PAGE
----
Eight-year-old Kathryn Blakesly thought it seemed like the end of the world. “My Sunday school teacher always talked about the way the world would end, with fire and water, with Noah and the flood,” Blakesly told the Dayton Daily News in 1988. “And I thought that was what was happening. I thought this was it.”
Many escaped the flood waters that Tuesday morning only to find themselves fleeing fires after gas explosions rocked the city the next day. They escaped via telephone wires or the makeshift bridges of ironing boards or interior doors or bedding — anything that could enable them to reach safety at a neighbor’s home. “Many people were making the choice, ‘Do I drown or do I burn to death?’” noted Brady Kress, president and CEO of Dayton History.
Jennie Parsons pondered that very question while stranded in the attic of her boarding house on South Jefferson Street with her husband Jack and two children. “If we only had a revolver,” she said, “so we could all die quick.” The family survived.
Althoff, who died in 1962, wrote about her ordeal of being stranded for three days in the downtown public library. “When I think of the days and nights spent in the library during the Flood of 1913 — of the dangers from fire and water and floating wreckage, of the bitter cold and pangs of hunger that we suffered, the exhaustion and anxiety — all crowd back on me with a sense of oppression difficult to throw off.”
As the decades passed, people held on to treasured artifacts from the most dramatic event in their lives. Daytonians saved everything as mementos, even crusts of bread from the first relief baskets. “Flood mud” — which can still be found in Dayton basements — became a point of pride. “You don’t really rate in Hamilton unless you have flood mud,” Blount joked.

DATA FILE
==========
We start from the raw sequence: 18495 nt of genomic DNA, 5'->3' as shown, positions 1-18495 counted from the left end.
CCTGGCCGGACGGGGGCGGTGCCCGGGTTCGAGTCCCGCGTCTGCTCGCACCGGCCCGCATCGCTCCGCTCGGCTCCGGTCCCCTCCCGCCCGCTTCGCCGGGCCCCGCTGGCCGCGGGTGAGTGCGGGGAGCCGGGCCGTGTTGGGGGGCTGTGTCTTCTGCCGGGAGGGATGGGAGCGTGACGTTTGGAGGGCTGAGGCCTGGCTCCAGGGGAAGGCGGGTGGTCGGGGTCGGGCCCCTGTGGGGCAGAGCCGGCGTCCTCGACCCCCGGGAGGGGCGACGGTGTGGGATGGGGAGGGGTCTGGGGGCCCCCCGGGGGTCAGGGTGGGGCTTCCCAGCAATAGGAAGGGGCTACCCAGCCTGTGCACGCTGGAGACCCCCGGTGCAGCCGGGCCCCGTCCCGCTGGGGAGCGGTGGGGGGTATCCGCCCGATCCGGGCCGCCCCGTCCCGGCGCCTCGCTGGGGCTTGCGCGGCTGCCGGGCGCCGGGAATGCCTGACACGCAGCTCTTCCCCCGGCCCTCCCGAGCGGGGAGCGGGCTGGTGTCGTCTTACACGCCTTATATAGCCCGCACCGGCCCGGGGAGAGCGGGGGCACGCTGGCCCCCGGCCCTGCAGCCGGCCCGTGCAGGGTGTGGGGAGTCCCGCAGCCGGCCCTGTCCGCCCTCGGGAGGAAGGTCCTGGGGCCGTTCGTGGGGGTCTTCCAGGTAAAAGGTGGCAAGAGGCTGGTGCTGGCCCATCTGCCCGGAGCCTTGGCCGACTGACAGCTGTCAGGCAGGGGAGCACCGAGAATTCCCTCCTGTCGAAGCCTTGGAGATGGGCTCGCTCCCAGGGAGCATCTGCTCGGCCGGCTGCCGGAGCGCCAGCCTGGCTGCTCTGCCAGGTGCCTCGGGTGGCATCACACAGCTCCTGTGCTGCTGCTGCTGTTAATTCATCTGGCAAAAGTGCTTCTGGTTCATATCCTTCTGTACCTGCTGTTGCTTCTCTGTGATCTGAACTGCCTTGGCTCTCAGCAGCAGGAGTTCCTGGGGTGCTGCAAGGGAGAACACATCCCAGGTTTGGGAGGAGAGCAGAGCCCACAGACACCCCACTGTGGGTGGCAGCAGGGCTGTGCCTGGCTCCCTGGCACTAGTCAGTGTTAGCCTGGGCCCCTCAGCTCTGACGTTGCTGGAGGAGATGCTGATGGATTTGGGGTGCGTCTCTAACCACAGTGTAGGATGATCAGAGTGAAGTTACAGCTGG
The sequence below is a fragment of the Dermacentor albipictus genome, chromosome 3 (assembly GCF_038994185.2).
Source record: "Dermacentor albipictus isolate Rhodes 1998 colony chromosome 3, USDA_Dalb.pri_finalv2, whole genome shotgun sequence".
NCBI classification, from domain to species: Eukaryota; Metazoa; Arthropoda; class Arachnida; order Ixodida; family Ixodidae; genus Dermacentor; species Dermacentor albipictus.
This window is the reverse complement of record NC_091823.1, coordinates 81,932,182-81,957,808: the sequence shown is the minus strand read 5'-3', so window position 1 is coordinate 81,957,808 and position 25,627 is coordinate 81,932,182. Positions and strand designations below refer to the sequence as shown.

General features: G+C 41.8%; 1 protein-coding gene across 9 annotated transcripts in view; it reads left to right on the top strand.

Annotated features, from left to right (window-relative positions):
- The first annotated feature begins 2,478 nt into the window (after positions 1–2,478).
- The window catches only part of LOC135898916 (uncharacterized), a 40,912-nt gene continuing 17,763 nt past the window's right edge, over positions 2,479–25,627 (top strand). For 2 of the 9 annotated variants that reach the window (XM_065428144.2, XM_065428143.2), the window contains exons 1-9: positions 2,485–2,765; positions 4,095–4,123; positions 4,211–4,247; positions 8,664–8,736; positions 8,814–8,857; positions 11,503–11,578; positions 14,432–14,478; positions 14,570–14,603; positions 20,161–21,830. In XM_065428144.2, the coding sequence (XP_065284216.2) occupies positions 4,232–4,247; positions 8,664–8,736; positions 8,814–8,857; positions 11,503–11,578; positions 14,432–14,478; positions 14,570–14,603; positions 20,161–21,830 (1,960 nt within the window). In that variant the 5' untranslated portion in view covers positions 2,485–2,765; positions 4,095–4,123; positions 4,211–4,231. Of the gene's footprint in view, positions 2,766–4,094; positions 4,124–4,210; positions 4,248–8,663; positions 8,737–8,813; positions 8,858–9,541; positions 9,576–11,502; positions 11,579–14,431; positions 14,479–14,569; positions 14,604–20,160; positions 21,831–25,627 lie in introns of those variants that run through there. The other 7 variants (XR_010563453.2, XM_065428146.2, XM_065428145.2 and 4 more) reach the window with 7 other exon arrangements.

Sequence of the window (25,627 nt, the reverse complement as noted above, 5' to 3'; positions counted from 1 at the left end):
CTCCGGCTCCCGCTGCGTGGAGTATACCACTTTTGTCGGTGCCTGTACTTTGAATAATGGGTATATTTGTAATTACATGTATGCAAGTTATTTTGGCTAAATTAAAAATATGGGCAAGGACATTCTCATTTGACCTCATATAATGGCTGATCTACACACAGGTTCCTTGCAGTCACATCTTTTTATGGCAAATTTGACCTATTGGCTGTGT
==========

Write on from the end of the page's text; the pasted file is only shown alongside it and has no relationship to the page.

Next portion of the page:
Theona Russell of Xenia cherishes the Greek religious icon that her father, John Dimitriou, plucked from the floating debris while stranded on a downtown rooftop. Dimitriou emigrated from Greece in 1912, escaping poverty and war to find a better life in Dayton. The icon, which portrays the Virgin Mary surrounded by the Apostles, is still caked with mud, but it remains a part of the family holy altar — a remembrance of her father as well as a symbol of faith in a dark time. “It’s important to me because it’s the only thing he had left from the flood,” Russell said.
Each flood story is as unique as the families who have preserved them. But persistent themes have emerged among the hundreds of readers who shared their histories with the Dayton Daily News. It’s the courage of the survivors and the kindnesses they showed to neighbors and strangers alike.